2.2 Excess loop delay

Due to the non-zero response time of transistors in the quantizer, the ELD between the quantizer clock and the DAC feedback current would affect the equivalence between CT modulator loop filter and its DT counterpart. ELD degrades the performance of the modulator and can even lead to an unstable modulator [7]. Therefore, in this design, a fixed half clock cycle delay between the quantizer and the feedback DACs is allocated. To realise the original

Table 2 The transfer functions of rectangular pulse DAC feedback through direct path, and through 1st, 2nd and 3rd order CT integrators in Laplace domain, and the impulse responses

S-domain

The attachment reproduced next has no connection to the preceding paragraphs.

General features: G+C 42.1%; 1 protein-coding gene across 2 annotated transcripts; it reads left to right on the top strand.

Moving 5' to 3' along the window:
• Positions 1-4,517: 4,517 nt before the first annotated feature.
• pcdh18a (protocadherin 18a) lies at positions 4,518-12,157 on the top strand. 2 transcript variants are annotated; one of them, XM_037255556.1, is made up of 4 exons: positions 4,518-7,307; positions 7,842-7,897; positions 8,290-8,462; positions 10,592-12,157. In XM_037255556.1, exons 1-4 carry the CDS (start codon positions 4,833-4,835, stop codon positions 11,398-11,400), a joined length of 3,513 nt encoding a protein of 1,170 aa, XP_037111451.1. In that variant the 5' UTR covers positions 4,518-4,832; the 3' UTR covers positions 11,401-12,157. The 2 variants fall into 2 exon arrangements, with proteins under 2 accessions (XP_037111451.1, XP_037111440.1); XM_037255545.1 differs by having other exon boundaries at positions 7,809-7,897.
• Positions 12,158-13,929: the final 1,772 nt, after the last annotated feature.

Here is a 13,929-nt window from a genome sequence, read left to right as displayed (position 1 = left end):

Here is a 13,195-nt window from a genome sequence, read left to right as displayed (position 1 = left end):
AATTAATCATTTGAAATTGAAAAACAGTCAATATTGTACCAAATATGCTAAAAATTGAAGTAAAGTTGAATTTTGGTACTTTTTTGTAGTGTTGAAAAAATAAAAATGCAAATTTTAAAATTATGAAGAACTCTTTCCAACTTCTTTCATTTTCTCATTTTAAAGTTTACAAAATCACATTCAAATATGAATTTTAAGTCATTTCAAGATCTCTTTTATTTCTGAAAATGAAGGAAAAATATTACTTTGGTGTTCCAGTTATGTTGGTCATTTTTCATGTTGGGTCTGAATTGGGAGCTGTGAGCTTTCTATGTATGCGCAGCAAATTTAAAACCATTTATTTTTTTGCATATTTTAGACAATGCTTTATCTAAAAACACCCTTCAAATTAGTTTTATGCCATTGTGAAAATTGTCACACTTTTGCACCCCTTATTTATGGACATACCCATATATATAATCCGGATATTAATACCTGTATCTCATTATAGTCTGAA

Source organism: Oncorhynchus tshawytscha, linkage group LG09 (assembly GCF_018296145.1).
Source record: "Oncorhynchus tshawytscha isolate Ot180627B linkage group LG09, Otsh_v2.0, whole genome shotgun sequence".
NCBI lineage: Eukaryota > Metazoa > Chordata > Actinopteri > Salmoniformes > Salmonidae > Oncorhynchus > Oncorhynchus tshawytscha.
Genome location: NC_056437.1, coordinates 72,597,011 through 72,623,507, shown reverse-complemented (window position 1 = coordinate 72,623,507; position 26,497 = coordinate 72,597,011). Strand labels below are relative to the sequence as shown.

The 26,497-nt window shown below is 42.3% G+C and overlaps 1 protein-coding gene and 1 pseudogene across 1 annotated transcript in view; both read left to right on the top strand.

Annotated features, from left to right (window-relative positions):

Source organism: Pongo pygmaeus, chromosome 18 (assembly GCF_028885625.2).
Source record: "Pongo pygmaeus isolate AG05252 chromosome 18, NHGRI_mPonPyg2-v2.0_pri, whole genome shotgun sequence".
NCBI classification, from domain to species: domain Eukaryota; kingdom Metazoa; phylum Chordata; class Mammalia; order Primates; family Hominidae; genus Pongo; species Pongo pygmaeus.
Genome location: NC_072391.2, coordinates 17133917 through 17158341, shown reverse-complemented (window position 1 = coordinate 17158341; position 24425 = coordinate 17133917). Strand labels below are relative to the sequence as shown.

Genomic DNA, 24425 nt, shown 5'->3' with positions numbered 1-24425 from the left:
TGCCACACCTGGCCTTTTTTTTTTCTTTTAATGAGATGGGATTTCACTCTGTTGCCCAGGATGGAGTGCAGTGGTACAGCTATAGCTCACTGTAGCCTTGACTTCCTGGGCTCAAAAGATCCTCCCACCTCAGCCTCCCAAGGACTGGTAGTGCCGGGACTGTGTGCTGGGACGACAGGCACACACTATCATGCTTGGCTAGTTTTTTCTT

Impulse response (n = 1)

Impulse response (n > 2)

a4£L (e_s«,T _ e-sbiT) ai£T (e_s«,T _ e_sftT) 1

az, CT ¡e s (

sa2T — e

a1, CT s

SZ.1T _ e_sbiT\ I

a3,CT(?3 _ «3) a2,CT [(?2 _ «2)n +

a3,CT (b _ «3)

a2,CT [(b2 _ «2)n + ^]

) s3 ^f [(d _ «1)«2 + («1 _ c2)n + ^ af [(b1 _ «1)n2 + («2 _ b1)n + b1_3]

"4 , CT

NTF, the basic idea is to insert a fast feedback loop around the quantizer [8]. However, such implementation requires one additional high-speed DAC, which consumes extra chip area and power. On the contrary, a feed-forward proportional path (PI path) bypassing the third integrator (KPI path in Fig. 2(b)) is implemented, as proposed in [9]. The feedback signal propagate through DAC3 and the PI path to act as a direct feedback around the quantizer. It shows identical simulation result in both approaches. Only additional resistors are required instead of a DAC, which benefits both in area and power consumption. The optimized CT CIFB/FF architecture with ELD compensation is plotted in Fig. 2(b).

2.3 Switch logic